With his keen sense of natural history, Hudson was intensely aware of the inevitable destruction that the agricultural colonists were wreaking on the New Zealand landscape. He commented on the smoke rising from the hills when he first came to Wellington. Night after night as he watched the forest trees burning in the direction of Makara he was filled with a deep sense of concern for the preservation of this unique environment. In 1900 he delivered a Presidential Address to the Wellington Philosophical Society drawing attention to the species of forest moths that were declining at his home in Karori, noting that the lowland forests, particularly those of the North Island, were the places most likely to suffer extinctions from agricultural clearance. G V Hudson s legacy to us and to the future is the insect collection he left us, unlikely ever to be surpassed, and the seven insect books that he wrote and illustrated between 1892 and his death in 1946. These were, quite literally, his life's work. He set himself the task before he left Britain and never wavered from it, retiring at age 50 to devote the last 17 years to full-time insect study. Naturalists like that do not exist now. If they did, they would never again have the opportunity to find and describe so much that was new in a new unexplored country. Today, the specimen is secondary to a scientifically accurate publication of its existence. To Hudson the individual insect he had sacrificed had to be as near perfect as he could make it to reveal its beauty as well as its scientific value. His collection, like many others of his day is a masterpiece of perfection, the work of a true artist.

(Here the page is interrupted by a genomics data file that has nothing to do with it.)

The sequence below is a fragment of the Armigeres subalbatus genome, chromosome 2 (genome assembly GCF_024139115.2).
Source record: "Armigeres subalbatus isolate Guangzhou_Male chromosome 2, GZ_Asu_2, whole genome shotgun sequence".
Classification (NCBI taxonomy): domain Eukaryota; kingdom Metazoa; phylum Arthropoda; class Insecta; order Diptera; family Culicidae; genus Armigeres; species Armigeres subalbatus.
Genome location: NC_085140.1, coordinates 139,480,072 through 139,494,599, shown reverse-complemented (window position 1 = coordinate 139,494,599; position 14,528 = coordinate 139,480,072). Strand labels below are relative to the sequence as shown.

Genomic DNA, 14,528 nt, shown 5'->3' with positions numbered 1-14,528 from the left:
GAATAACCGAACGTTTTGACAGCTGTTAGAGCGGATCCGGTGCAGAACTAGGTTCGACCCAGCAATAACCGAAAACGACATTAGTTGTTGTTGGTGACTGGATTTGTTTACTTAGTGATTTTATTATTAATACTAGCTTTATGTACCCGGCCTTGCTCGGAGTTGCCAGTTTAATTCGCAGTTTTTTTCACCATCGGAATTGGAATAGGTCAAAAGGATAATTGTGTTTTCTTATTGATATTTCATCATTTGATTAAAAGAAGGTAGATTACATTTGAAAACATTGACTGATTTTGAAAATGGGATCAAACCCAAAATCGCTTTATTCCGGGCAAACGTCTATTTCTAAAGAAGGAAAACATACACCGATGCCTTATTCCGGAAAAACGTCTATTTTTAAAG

Hudson actually named very few insect species, leaving that to others But he did draw them, realising that a colour drawing was superior to many lines of text when it comes to identification. Each drawing, and he amassed some 3,500 individual insect portraits, could take several 'sittings' to complete to his satisfaction They were drawn in such fine detail that they could be reproduced in the books without reduction.

I have painted a picture of one of Karori's colourful early characters. A pioneer in the sense of the timing of his life's work in the colony of New Zealand. He was a perfectionist who, without any formal science training carved a very special place m New Zealand's scientific literature . He could have followed his dream anywhere in New Zealand but chose Karori and it suited him well. A most satisfactory career with an output that will benefit many generations of nature lovers


Dictionary of New Zealand Biography, Vol 2 p 237-218

Cave K 1984 The Stockade, 17 p 7-9,11